Junior Great Books 

By: Claudia & Shirley


     Any GT ELA class is incomplete without these superb, useful books! Stories vary from folktales to real life experiences, but still following the same instant excitement story after story. Each book contains multiple stories of opposite genres, which is also a good way to get used to reading different types of writing. After you read the story, you are expected to answer questions in the Jr. Great Book workbook, regarding the story. But do not worry, these questions aren't the boring type... even though they do make you think a great deal! These questions differ from each other and often ask you to defend your stance, which is an important prospect of life.So happy thinking and happy reading!



    This is a copy of our class's Jr. Great Book cover page.The picture describes a Jr. Great Book story we have yet to read, titled "The Last Great Snake".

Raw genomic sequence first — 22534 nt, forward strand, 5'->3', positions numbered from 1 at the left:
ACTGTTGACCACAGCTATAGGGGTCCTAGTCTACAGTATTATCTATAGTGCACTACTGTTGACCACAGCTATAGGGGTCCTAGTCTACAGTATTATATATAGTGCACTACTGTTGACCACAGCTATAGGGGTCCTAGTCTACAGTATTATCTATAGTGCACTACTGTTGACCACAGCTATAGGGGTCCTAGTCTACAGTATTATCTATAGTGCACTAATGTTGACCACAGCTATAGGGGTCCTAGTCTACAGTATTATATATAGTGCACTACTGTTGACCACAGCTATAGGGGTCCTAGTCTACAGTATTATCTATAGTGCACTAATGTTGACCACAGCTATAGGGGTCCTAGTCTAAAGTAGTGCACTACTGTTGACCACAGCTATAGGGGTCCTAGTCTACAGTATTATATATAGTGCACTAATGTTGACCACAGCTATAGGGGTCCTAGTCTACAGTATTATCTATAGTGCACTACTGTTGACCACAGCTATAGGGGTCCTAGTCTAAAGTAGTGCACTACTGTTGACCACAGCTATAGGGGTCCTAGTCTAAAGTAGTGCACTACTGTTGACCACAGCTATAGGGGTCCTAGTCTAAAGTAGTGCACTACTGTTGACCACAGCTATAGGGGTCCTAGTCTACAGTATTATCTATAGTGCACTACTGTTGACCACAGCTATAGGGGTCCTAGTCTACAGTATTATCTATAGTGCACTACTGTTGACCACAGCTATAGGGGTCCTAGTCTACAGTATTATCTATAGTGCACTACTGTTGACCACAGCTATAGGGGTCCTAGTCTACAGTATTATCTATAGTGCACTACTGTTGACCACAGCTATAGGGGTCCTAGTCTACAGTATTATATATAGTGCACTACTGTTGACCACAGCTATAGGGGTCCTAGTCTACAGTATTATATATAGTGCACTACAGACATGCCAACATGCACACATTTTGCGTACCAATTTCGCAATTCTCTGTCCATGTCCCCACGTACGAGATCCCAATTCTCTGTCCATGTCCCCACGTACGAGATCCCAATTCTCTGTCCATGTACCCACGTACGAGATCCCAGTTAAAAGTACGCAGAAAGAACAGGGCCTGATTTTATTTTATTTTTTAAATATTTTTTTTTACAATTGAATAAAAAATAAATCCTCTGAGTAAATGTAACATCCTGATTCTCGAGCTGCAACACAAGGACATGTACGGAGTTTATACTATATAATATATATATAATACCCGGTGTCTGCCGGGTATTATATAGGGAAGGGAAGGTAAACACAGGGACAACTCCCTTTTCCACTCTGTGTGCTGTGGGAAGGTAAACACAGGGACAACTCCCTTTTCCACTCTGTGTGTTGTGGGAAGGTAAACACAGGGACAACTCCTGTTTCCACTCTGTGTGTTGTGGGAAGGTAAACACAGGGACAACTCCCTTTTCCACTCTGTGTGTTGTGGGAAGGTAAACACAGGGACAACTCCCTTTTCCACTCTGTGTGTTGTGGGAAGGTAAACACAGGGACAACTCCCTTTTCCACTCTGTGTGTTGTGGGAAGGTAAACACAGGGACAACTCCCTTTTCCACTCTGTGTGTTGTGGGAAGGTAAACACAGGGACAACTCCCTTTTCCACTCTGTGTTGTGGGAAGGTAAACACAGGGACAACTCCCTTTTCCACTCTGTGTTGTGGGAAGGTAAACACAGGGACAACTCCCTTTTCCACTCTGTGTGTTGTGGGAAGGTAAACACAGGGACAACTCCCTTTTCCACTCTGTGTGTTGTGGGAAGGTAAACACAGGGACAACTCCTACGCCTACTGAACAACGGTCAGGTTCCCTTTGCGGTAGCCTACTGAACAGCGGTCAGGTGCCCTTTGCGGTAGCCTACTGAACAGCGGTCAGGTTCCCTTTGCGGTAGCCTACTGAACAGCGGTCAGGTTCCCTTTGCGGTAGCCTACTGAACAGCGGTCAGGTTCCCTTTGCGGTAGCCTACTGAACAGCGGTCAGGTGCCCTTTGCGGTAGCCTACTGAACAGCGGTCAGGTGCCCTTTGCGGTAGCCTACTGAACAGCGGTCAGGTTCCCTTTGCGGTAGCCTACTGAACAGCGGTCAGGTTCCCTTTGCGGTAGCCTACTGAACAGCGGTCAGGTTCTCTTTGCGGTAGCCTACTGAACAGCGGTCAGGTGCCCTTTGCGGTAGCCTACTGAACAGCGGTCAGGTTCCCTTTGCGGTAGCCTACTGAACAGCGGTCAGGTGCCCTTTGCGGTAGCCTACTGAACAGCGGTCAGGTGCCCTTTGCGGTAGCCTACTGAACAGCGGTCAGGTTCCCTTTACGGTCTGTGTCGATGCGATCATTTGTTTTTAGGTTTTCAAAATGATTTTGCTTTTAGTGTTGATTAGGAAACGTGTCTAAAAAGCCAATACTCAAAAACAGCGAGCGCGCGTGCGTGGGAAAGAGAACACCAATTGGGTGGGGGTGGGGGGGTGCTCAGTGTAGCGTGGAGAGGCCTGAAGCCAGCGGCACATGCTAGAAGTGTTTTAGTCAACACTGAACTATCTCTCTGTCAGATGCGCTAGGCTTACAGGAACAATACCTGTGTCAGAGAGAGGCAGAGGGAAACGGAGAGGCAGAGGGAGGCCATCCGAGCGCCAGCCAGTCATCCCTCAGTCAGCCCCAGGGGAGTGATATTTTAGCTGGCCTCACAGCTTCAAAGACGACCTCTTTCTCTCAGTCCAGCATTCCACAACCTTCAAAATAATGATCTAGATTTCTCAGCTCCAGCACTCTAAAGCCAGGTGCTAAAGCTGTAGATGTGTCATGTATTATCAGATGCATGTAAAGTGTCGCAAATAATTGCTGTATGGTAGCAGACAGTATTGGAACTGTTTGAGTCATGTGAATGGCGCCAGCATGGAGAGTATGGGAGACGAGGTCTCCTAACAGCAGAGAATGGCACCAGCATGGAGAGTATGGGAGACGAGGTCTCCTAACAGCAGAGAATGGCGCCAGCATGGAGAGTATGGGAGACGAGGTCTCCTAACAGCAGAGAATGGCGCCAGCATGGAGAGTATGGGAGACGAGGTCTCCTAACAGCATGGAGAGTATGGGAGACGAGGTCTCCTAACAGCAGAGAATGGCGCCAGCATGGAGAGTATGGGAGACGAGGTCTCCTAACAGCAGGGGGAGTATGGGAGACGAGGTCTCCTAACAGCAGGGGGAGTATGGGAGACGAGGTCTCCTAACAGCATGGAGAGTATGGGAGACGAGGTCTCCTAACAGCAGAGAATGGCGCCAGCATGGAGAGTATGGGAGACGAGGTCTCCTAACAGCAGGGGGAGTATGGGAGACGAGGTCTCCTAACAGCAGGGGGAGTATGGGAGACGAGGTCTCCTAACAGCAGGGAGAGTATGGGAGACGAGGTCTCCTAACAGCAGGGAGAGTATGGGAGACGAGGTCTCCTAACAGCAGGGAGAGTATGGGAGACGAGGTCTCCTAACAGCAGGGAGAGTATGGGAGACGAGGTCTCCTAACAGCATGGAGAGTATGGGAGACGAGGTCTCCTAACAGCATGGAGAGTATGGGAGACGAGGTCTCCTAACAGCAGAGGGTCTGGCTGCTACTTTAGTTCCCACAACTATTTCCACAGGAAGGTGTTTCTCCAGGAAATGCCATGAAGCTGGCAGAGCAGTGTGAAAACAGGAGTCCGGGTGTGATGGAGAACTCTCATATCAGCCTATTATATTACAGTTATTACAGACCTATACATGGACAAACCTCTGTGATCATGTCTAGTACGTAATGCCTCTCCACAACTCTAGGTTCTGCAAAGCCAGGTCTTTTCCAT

Check out some of the awesome JGB stories we have already read!


                  Through the Tunnel

                                A Story Written by Doris Lessing


     This is an inspirational work about succeeding young ambitions. Young English boy Jerry plans a peaceful vacation with his single mom, located in a beach with rocky surroundings. Getting there, they decide to spend their long days relaxing on the shoreline. One day, being the curious boy Jerry was, he became astounded by the rocky cliffs close by. Arriving there, Jerry decides to explore the tunneled environment. That caused him to meet some native boys who oddly have the physical ability of crossing the lengthy tunnel without getting hurt. Jerry, unfortunately, is not able to succeed as they did. This does not satisfy Jerry's taste, AT ALL. Eventually causing him to firmly decide to change that unlucky disability for the better. YOU will have to read on to discover Jerry's future!   






       Raymond's Run 

                                     A Story Written by Toni Cade Bambara